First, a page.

Priority I - The Science and Technology Complex
Larry Aaronson | Building a legacy of learning through mentorship
Larry Aaronson’s microbiology lab is affectionately known by the students who have entered it over the past 20 years as “graduate school boot camp.”
“The level of challenge is significant here. We work our students hard, but the payoff is great,” Aaronson explains. Upon graduation from boot camp, his corps of undergraduate researchers perform well in gaining admission to the nation’s most competitive graduate schools and following that path to careers as scientists in industry, government, and academe.
“Our students are very successful in going on to graduate schools like Yale,” Aaronson says. “They’re being very heavily recruited. They’re getting big fellowships and scholarships to support their work. They’re going to some of the top medical and dental schools in the country. And those that go out into the workplace are as well skilled as those from any of the top private or public universities. The feedback that I get from employers and graduate schools is, ‘Send us more.’”
Aaronson engages his charges in the scientific process at a level that is uncommon for students at most undergraduate institutions. Consequently, UC students are presenting and publishing research that rivals that of graduate students and post-docs.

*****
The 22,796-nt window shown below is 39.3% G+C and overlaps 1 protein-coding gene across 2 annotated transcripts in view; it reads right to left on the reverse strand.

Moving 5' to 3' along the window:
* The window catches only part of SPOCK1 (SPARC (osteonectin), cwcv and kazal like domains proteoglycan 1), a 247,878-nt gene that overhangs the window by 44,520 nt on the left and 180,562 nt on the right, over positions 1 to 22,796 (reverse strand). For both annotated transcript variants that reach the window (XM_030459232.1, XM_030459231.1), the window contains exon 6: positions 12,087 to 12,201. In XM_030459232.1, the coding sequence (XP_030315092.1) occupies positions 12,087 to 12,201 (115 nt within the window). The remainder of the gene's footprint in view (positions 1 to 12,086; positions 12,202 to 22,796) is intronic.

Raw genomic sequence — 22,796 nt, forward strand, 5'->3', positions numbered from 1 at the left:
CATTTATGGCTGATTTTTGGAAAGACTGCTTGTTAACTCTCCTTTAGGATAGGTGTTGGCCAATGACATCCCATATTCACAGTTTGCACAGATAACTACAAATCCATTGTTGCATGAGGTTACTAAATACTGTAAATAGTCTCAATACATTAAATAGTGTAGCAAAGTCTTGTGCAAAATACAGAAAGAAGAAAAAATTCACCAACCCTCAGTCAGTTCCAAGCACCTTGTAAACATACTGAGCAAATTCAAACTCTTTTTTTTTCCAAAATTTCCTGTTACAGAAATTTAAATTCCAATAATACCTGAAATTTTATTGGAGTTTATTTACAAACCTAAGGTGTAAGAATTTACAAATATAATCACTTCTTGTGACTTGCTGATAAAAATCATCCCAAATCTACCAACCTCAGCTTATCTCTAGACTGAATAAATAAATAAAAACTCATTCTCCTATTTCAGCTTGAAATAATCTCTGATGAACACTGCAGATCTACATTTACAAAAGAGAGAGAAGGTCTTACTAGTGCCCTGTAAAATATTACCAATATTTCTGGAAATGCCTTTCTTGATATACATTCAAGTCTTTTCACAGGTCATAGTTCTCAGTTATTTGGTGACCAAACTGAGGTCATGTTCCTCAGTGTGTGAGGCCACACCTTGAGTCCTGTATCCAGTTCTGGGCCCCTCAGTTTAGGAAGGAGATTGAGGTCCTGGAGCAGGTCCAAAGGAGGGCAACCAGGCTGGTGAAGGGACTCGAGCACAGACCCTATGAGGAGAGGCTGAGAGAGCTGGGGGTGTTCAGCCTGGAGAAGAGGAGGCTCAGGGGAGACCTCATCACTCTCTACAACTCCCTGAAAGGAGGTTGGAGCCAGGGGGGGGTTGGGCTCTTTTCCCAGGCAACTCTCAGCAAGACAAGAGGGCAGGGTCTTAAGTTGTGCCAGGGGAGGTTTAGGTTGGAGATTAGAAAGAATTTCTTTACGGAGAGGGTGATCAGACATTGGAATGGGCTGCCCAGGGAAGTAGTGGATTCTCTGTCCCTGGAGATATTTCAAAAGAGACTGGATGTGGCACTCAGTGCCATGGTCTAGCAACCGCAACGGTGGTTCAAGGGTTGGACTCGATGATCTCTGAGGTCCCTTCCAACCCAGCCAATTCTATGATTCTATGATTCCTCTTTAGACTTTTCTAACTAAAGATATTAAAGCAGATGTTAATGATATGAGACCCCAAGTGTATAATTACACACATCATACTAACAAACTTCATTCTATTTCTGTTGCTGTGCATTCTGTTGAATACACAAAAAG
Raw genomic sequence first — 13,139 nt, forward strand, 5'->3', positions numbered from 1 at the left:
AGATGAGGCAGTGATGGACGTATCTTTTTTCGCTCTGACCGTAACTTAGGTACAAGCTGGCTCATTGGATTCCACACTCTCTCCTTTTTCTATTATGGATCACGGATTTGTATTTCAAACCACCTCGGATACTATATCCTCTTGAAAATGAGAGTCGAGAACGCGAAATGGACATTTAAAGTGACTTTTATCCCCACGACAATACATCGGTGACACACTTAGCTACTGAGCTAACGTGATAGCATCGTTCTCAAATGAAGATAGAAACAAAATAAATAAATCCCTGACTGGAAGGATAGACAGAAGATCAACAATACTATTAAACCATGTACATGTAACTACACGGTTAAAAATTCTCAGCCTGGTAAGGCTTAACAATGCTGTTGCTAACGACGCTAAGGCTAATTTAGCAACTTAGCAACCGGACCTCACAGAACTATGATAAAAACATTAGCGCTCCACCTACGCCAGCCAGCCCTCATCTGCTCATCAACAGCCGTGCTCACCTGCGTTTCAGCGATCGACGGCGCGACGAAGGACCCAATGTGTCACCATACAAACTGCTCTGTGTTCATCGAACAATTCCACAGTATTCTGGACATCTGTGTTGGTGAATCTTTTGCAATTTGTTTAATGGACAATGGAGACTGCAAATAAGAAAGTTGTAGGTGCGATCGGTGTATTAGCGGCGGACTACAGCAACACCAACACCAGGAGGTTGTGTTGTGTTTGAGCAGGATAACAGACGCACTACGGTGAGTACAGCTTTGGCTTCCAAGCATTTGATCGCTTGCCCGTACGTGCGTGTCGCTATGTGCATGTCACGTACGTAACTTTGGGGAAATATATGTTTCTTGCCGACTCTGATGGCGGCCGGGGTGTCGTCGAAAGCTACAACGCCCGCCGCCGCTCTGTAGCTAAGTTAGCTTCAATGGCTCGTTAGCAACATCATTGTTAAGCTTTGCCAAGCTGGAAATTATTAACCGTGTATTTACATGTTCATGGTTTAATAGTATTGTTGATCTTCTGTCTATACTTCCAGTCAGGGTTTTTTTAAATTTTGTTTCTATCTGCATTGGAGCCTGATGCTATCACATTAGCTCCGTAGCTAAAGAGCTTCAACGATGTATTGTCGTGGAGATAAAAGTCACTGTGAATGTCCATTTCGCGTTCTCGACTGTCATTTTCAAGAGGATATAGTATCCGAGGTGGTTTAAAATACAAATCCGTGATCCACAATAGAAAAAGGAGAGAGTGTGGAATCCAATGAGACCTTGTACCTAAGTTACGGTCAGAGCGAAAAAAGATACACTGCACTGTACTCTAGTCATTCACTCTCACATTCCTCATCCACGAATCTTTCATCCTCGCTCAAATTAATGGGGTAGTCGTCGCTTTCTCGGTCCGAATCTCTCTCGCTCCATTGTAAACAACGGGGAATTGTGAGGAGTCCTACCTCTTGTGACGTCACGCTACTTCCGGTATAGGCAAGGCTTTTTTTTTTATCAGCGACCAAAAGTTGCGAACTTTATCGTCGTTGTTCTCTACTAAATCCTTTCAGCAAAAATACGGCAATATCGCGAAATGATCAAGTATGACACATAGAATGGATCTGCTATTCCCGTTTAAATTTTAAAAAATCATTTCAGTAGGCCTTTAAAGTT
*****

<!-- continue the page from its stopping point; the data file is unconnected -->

“We’re doing real research,” says Scott Britton ’07. “That’s not the case with undergraduates at large research institutions. They don’t have as strong a grasp of the material simply because when you go to a school like that, you’re a lab technician. You’re making media plates instead of actually doing research.”
While the experience of working in his lab is demanding – campus safety and custodial personnel tell stories of spotting students in the lab during the dark morning hours – Aaronson is hardly a drill sergeant. In May 2007, the American Society for Microbiology and Carski Foundation presented him with the Distinguished Undergraduate Teaching Award, recognizing his long history of closely mentoring and advising undergraduate researchers.
For Aaronson, mentorship represents an opportunity for scientists to leave a vital legacy of learning to those who follow them in the profession. “Our students are our link to immortality, academically,” he says. “My expectation is that they will have learned the value of this and will go out and become mentors to the next generation.”
It’s a tradition his junior faculty colleagues have embraced.
“Professors come to Utica College because of the opportunity to work with students on research. That’s what attracted people like (Professors) Terri Provost, Adam Pack, Bryant Buchanan, and Sharon Wise, who are doing amazing work with their students,” Aaronson says.
“It’s a wonderful learning environment here. It cultivates inquiry, it cultivates excitement about learning, and I’m glad to be part of it.”